By Matt Phillips
Sen. Ted KAUFMAN (D., Del.) has been banging the drum on the need for regulatory changes to high frequency trading for a while.
His latest thoughts on the matter take the form of a letter to SEC Chairwoman Mary Schapiro urging -- among other things -- major high-frequency trading firms be required to register with the Securities and Exchange Commission. Dow Jones Newswires' Jacob Bunge reports:
In addition, regulators should consider requiring chief executives of computer-driven trading firms to certify under oath that their algorithms do not manipulate prices in U.S. stock and derivative markets, according to KAUFMAN.
"In the aftermath of the flash crash, this is an historic moment for the Commission, a moment when it must fulfill its obligation as steward for those investors who lack the clout of Wall Street's largest financial players," the senator wrote in an Aug. 5 letter to Mary Schapiro, chairman of the SEC.
KAUFMAN's letter to Schapiro came as the SEC and the Commodity Futures Trading Commission prepare to issue in early September a final report on the market events of May 6, when the Dow Jones Industrial Average dropped by nearly 1,000 points before swiftly recovering.
As we've noted before, at the heart of events of the May 6 "Flash Crash," was a decision by certain market makers to cut back trading, and in some cases pull out of the market all together. Since so much of the market's liquidity comes from high-frequency trading or statistical-arbitrage firms, some say there should be additional obligations to ensure that these firms don't pull out of the market.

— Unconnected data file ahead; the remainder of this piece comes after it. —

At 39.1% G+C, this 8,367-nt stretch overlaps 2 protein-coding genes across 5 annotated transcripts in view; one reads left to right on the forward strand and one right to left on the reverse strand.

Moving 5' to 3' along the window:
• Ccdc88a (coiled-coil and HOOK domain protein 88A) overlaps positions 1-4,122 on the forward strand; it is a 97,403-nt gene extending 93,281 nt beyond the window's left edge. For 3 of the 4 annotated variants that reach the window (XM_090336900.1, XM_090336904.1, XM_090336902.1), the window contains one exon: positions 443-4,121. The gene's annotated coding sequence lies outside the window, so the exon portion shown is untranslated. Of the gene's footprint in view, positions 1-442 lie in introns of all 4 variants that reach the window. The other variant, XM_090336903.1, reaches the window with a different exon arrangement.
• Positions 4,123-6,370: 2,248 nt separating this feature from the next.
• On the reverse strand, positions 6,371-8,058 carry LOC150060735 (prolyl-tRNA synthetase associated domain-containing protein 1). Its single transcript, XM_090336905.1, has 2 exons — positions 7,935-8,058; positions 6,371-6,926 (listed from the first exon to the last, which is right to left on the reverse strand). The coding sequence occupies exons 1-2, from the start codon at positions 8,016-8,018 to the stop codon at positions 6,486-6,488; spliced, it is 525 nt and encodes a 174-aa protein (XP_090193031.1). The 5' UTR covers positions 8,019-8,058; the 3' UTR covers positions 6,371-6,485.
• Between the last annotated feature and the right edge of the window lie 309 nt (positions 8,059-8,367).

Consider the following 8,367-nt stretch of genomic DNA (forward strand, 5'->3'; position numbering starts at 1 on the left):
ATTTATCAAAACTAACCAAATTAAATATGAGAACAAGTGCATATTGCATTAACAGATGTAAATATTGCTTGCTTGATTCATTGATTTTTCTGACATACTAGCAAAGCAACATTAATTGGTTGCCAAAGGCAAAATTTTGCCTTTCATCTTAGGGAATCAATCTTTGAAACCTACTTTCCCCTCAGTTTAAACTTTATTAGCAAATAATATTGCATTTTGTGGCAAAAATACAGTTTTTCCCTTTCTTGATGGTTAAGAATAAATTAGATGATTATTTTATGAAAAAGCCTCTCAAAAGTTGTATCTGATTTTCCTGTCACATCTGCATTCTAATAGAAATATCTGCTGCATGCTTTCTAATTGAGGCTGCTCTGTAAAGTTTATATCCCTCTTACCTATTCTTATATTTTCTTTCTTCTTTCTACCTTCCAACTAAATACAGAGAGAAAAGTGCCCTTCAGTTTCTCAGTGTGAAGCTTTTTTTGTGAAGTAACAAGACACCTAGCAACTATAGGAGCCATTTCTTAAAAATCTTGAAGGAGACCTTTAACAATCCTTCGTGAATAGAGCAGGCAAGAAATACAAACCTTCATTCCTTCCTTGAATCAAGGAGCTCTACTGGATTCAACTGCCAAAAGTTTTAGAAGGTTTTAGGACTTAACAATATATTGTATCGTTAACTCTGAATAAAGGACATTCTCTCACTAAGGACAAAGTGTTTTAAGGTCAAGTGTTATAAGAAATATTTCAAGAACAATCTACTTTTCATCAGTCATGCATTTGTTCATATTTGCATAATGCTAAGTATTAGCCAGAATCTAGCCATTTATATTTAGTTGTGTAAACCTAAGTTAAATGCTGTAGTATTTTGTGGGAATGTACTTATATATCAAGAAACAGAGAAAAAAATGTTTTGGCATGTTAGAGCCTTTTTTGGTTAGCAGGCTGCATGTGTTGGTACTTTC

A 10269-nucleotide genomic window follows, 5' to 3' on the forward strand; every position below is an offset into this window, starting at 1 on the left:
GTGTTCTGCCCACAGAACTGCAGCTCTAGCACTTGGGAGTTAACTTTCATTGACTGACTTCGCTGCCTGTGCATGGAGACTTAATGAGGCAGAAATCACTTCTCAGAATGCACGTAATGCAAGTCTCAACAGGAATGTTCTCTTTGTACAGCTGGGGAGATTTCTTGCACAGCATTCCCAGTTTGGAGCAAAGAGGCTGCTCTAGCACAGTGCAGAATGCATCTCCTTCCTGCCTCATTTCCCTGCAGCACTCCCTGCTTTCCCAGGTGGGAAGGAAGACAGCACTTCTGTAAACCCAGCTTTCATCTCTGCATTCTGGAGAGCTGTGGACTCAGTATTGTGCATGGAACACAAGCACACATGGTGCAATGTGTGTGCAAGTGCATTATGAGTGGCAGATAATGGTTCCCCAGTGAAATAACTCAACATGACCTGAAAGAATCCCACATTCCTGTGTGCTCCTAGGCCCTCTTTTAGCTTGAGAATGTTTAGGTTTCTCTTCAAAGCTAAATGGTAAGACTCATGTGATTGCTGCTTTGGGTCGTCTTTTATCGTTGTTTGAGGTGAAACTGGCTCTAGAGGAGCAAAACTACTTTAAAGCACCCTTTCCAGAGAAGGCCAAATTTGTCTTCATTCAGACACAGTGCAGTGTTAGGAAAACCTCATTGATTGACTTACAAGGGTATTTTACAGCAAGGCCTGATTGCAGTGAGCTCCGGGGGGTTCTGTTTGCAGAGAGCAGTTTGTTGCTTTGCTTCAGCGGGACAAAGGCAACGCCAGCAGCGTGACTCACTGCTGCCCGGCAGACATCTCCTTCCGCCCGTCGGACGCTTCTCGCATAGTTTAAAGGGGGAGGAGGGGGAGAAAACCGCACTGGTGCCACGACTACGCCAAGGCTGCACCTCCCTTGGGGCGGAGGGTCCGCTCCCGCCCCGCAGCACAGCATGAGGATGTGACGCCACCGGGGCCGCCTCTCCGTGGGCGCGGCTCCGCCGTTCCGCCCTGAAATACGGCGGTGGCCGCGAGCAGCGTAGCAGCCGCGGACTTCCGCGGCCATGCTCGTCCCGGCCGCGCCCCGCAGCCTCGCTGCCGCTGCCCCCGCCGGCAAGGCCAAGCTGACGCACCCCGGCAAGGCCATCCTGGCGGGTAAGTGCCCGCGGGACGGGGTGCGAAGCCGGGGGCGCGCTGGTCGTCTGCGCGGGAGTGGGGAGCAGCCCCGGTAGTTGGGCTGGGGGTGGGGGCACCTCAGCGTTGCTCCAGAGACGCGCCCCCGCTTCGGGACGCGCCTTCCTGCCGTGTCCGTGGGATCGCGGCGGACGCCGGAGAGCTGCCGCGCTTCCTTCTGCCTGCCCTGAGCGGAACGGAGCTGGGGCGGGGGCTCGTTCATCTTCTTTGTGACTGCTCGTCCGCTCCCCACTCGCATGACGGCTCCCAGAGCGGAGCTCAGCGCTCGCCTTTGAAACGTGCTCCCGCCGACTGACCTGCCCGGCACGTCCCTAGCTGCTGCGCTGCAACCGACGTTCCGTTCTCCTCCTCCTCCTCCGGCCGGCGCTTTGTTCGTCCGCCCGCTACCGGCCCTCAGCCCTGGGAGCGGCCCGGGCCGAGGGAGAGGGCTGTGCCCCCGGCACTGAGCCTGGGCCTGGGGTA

Last week, New York Sen. Chuck Schumer offered some of his suggestions on how to sort out the obligations of market makers, whom he seemed somewhat sympathetic toward. He noted that since some of the obligations he proposed were "burdensome and making markets is voluntary the Commission should consider appropriate incentives for high frequency traders to become market makers."
KAUFMAN seems to be taking a tougher line with respect to market makers. In his letter to the SEC he writes:
The SEC should impose some liquidity provision obligations on high frequency traders. Enhanced requirements should be crafted to encourage high frequency traders to post two-sided markets and supply investors with a consistent source of deep liquidity. In addition to affirmative liquidity provision obligations, the Commission should consider instituting negative obligations as well.
We have a hunch on which approach the industry is likely to prefer. At any rate, the KAUFMAN letter is worth a read for market wonks. Check it out.